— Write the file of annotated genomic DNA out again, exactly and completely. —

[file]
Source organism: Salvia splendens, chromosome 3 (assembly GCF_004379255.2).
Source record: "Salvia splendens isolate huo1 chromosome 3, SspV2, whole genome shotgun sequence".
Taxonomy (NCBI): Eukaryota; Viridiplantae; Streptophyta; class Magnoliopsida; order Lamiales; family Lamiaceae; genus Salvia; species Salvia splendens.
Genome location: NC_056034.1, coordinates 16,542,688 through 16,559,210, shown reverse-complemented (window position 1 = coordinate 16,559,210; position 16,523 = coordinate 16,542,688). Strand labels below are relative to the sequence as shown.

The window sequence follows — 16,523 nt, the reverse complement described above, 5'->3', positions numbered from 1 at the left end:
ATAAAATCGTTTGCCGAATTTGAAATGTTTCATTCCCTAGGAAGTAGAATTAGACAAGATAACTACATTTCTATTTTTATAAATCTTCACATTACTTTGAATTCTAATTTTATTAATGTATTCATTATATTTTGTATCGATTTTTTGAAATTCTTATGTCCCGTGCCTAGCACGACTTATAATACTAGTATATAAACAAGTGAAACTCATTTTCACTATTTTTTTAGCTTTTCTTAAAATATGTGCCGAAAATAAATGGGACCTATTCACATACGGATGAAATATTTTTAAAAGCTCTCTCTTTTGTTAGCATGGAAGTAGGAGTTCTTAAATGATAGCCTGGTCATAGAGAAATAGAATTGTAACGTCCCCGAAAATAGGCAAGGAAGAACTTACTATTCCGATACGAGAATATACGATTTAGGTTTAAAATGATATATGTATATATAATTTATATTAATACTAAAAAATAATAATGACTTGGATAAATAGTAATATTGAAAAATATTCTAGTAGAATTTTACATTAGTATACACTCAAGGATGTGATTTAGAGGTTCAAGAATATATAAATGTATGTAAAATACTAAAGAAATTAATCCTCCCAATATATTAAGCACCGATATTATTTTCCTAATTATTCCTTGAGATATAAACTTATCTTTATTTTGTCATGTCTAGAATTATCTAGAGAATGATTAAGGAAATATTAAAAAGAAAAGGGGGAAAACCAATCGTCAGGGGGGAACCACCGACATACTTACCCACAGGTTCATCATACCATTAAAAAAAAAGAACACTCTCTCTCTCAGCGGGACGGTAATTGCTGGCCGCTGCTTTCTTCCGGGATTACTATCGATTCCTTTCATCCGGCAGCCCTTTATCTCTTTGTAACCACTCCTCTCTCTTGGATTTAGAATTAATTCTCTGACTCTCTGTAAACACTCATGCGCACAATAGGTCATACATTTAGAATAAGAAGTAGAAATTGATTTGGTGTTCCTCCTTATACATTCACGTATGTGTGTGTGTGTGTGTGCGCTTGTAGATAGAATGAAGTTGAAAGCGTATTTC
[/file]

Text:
Source organism: Salvia splendens, chromosome 3 (assembly GCF_004379255.2).
Source record: "Salvia splendens isolate huo1 chromosome 3, SspV2, whole genome shotgun sequence".
Taxonomy (NCBI): Eukaryota; Viridiplantae; Streptophyta; class Magnoliopsida; order Lamiales; family Lamiaceae; genus Salvia; species Salvia splendens.
Genome location: NC_056034.1, coordinates 16,542,688 through 16,559,210, shown reverse-complemented (window position 1 = coordinate 16,559,210; position 16,523 = coordinate 16,542,688). Strand labels below are relative to the sequence as shown.

The window sequence follows — 16,523 nt, the reverse complement described above, 5'->3', positions numbered from 1 at the left end:
ATAAAATCGTTTGCCGAATTTGAAATGTTTCATTCCCTAGGAAGTAGAATTAGACAAGATAACTACATTTCTATTTTTATAAATCTTCACATTACTTTGAATTCTAATTTTATTAATGTATTCATTATATTTTGTATCGATTTTTTGAAATTCTTATGTCCCGTGCCTAGCACGACTTATAATACTAGTATATAAACAAGTGAAACTCATTTTCACTATTTTTTTAGCTTTTCTTAAAATATGTGCCGAAAATAAATGGGACCTATTCACATACGGATGAAATATTTTTAAAAGCTCTCTCTTTTGTTAGCATGGAAGTAGGAGTTCTTAAATGATAGCCTGGTCATAGAGAAATAGAATTGTAACGTCCCCGAAAATAGGCAAGGAAGAACTTACTATTCCGATACGAGAATATACGATTTAGGTTTAAAATGATATATGTATATATAATTTATATTAATACTAAAAAATAATAATGACTTGGATAAATAGTAATATTGAAAAATATTCTAGTAGAATTTTACATTAGTATACACTCAAGGATGTGATTTAGAGGTTCAAGAATATATAAATGTATGTAAAATACTAAAGAAATTAATCCTCCCAATATATTAAGCACCGATATTATTTTCCTAATTATTCCTTGAGATATAAACTTATCTTTATTTTGTCATGTCTAGAATTATCTAGAGAATGATTAAGGAAATATTAAAAAGAAAAGGGGGAAAACCAATCGTCAGGGGGGAACCACCGACATACTTACCCACAGGTTCATCATACCATTAAAAAAAAAGAACACTCTCTCTCTCAGCGGGACGGTAATTGCTGGCCGCTGCTTTCTTCCGGGATTACTATCGATTCCTTTCATCCGGCAGCCCTTTATCTCTTTGTAACCACTCCTCTCTCTTGGATTTAGAATTAATTCTCTGACTCTCTGTAAACACTCATGCGCACAATAGGTCATACATTTAGAATAAGAAGTAGAAATTGATTTGGTGTTCCTCCTTATACATTCACGTATGTGTGTGTGTGTGTGTGCGCTTGTAGATAGAATGAAGTTGAAAGCGTATTTC